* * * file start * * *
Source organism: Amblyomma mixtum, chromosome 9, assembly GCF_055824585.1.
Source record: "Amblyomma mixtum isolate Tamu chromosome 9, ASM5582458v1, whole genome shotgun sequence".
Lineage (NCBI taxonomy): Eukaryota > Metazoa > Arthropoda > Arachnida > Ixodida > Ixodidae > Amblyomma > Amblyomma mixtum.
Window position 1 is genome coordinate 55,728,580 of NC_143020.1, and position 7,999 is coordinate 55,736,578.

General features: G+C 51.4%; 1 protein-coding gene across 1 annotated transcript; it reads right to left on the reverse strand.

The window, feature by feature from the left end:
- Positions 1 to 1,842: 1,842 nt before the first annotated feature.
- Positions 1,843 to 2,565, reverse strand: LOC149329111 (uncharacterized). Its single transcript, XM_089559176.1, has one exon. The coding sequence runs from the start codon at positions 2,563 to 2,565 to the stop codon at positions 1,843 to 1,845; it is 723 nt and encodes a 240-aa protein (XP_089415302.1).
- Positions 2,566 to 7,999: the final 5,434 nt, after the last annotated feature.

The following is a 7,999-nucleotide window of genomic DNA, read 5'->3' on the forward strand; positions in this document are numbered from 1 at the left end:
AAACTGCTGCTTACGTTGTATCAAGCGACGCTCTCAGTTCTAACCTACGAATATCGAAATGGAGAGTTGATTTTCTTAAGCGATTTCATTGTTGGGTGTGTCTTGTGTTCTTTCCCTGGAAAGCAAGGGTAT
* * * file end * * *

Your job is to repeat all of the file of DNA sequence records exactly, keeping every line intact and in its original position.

Source organism: Amblyomma mixtum, chromosome 9, assembly GCF_055824585.1.
Source record: "Amblyomma mixtum isolate Tamu chromosome 9, ASM5582458v1, whole genome shotgun sequence".
Lineage (NCBI taxonomy): Eukaryota > Metazoa > Arthropoda > Arachnida > Ixodida > Ixodidae > Amblyomma > Amblyomma mixtum.
Window position 1 is genome coordinate 55,728,580 of NC_143020.1, and position 7,999 is coordinate 55,736,578.

General features: G+C 51.4%; 1 protein-coding gene across 1 annotated transcript; it reads right to left on the reverse strand.

The window, feature by feature from the left end:
- Positions 1 to 1,842: 1,842 nt before the first annotated feature.
- Positions 1,843 to 2,565, reverse strand: LOC149329111 (uncharacterized). Its single transcript, XM_089559176.1, has one exon. The coding sequence runs from the start codon at positions 2,563 to 2,565 to the stop codon at positions 1,843 to 1,845; it is 723 nt and encodes a 240-aa protein (XP_089415302.1).
- Positions 2,566 to 7,999: the final 5,434 nt, after the last annotated feature.

The following is a 7,999-nucleotide window of genomic DNA, read 5'->3' on the forward strand; positions in this document are numbered from 1 at the left end:
AAACTGCTGCTTACGTTGTATCAAGCGACGCTCTCAGTTCTAACCTACGAATATCGAAATGGAGAGTTGATTTTCTTAAGCGATTTCATTGTTGGGTGTGTCTTGTGTTCTTTCCCTGGAAAGCAAGGGTAT